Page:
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Snedens Landing Road
(Rockleigh Road)

c. 1725

 

A  Colonial road that led from Closter to Snedens Landing - the western terminus of Dobbs Ferry on the Hudson.  Part of this road was improved by New York in 1748 when that province governed this area.  Used by troops during the Revolutionary War.

BCHS Marker

 Historic Site No. 30

 Links 

Closter Publick Road (Piermont Road - south)

Carterette Road (Piermont Road - north)

 

           By 1681, probably long before used by native Americans, a track wound up the steep Palisades from a small Landing on the Hudson. This track proceeded in a southwesterly direction descending the gentle western slope of the Palisades into a fertile valley in the area known as the Closters in the northeastern corner of the Province of New Jersey. By 1687, the Province of New York had claimed most of Closter and the Sneden family had settled at the landing. English, Dutch and Huguenots from New Amsterdam heard about the area and obtained Patents of about 3000 acres with the purpose of settlement. Two of these were the Lockhart patent and the Tappan patent. The steep track provided direct access to the Tappan and Lockhart Patents, which were settled early by the Dutch. The 1745 Philip Ver Planck map of the Lockhart Patent shows this track extending from Snedens Landing southwest  to Closter Village.

       "Beginning at the north side of Barent Nagel and so running northerly as the Road still goes to the house of Henry Ludlow [the Big House], and along the south side of the house, so still running as the Road goes down to Robert Sneden [Cheer Hall], so at the south side of the house and on down to the Landing place free for all persons to load and unload...."

Book A, Orangetown Records, April 30, 1745

Alice M. Haagensen: Palisades & Snedens Landing, p170, 
Pilgrimage Publishing, Tarrytown, NY, 1986.

Snedens Landing Road in early 1900's , looking northeast, passing Conklin-Sneden House. 

          The settlement patterns of the Dutch culture in Colonial America contrasted from their English counterparts in that the Dutch and their progenitors tended to be farmers and reluctant to settle in clusters forming villages and towns. From the river, this road was known as the Closter Road; from the valley it was known as Snedens Landing Road. The principal early families along this road were Gesner, Concklin, Ryker, Haring, and Ferdon.

          In 1748, Snedens Landing Road was improved by the County of Orange in the Province of New York. The road was surveyed during the Revolutionary War for George Washington as Erskine-DeWitt map number 110, which shows the Gesner, Conklin, Abraham D. Haring and Abraham A. Haring houses, but not the Ryker house. A later 1876 map includes the houses of  Moore,  Cooper, Conklin,  DuBois, Sneden, Beasley, Sloat, and Haring.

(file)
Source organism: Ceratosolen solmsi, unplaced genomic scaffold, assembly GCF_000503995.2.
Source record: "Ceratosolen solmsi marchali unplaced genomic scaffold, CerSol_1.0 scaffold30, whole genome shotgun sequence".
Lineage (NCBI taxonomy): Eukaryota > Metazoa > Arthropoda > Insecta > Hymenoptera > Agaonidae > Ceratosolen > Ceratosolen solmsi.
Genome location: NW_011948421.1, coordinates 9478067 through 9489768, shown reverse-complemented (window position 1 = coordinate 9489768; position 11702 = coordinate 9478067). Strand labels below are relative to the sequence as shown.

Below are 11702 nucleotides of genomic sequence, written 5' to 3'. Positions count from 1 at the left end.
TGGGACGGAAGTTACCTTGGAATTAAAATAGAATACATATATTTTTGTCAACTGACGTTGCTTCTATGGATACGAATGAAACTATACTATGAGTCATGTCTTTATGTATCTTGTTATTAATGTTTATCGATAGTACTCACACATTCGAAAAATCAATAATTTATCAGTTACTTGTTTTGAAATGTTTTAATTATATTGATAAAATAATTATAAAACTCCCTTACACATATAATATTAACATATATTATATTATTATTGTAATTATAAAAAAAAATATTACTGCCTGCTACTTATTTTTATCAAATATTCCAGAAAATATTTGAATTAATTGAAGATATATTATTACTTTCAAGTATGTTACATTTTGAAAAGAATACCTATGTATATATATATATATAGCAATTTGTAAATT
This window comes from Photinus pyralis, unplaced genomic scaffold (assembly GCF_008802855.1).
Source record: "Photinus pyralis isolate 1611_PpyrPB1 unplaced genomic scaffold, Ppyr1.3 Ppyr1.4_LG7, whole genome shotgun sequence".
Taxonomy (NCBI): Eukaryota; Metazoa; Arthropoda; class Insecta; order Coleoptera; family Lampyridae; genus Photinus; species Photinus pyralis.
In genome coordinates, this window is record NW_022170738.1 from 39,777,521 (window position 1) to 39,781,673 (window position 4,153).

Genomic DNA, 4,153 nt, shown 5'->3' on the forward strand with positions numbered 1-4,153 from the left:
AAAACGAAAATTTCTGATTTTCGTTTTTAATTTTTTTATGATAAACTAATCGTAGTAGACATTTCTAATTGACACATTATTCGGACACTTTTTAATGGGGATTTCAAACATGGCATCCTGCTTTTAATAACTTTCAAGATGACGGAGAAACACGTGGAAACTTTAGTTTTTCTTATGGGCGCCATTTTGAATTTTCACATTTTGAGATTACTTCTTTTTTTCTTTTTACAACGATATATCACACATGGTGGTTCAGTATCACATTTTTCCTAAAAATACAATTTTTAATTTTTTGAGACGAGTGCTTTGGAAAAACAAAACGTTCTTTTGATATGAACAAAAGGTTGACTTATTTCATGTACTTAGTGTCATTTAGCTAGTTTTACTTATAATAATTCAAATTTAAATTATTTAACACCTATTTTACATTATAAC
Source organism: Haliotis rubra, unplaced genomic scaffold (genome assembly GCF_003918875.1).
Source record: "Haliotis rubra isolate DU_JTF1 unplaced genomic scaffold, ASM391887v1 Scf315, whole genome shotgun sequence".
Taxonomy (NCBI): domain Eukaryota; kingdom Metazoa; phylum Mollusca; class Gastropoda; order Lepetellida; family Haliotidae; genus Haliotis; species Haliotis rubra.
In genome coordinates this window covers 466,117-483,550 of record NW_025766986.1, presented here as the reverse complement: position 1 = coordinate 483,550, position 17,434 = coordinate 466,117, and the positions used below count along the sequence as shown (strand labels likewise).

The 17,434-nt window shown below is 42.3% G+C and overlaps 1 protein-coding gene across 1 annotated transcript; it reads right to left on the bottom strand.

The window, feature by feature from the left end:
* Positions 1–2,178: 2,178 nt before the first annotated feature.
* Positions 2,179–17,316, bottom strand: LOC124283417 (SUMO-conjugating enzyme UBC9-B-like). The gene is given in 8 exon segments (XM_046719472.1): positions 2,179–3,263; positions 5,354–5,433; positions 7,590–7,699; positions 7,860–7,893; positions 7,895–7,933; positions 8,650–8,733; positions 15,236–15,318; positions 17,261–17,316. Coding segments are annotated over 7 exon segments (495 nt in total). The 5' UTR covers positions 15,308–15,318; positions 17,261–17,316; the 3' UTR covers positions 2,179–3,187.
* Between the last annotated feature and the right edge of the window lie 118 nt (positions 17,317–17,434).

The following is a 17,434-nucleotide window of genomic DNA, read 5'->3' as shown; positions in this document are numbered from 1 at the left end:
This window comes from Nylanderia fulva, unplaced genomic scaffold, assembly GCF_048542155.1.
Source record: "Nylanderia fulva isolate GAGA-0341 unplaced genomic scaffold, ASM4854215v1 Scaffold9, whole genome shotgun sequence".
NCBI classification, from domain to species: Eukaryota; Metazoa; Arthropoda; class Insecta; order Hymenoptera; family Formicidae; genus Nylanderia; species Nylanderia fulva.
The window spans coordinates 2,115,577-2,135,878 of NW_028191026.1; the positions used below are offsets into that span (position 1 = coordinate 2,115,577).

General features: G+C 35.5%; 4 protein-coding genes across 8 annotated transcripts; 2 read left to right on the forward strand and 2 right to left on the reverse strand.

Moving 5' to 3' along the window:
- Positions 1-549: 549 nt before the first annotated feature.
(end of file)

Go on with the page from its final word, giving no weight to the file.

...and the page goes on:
"Wagons of farm and garden produce came from Closter, Tappan, Duncantown, Pascack, Kakiat, Kaskat and Kinnikamack, and the surrounding country. A warehouse some 25 feet square stood by the river at the end of the public road. About the year 1850, Capt. Lawrence Sneden built a pier extending 500 feet into the river, wide enough for three wagons to pass abreast, with a T at the end towards the river, to turn upon, to accommodate his perriaugers, and other craft. The wagons often stood in line from the top of the hill to the end of the pier waiting their turn to unload." Ella Sneden-Coates

Alice Munro Haagensen: Palisades and Snedens Landing,  p 59.
Pilgrimage Publishing, Tarrytown, NY 1986.

Rockleigh Road in early 1970's, looking southwest, passing Sneden-Conklin House just visible through the trees on the right.

          The persistence of the agricultural Dutch along Snedens Landing Road (Rockleigh Road) has preserved this rural atmosphere which is reminiscent of the tradition of 18th and 19th century farm regions. 

          On current maps, this old artery still winds from Rockleigh to Snedens Landing which was a center of activity in colonial days. From 1780 to the conclusion of hostilities in 1783, Washington's Blockhouse was garrisoned by a company of Continental soldiers. It was down this same old road that Martha Washington was driven in the dead of night to be with her husband.

 Map References 
Ver Planck - Lockhart Patent (1745)
Erskine No. 110 (1778-80)
Hopkins-Corey (1861)
Walker's Atlas (1876)
Beers (1891)
Bromley (1912)

 References 

Bergen County Historic Sites Survey, Borough of Rockleigh. 1981-1982.
(Bergen County Office of Cultural and Historic Affairs, Hackensack, NJ)

"Two Haring Houses at Rockleigh, NJ", Reginald McMahon, 1973
(mms, Bergen County Historical Society, River Edge, NJ)

Written and compiled by E. W. April, 2002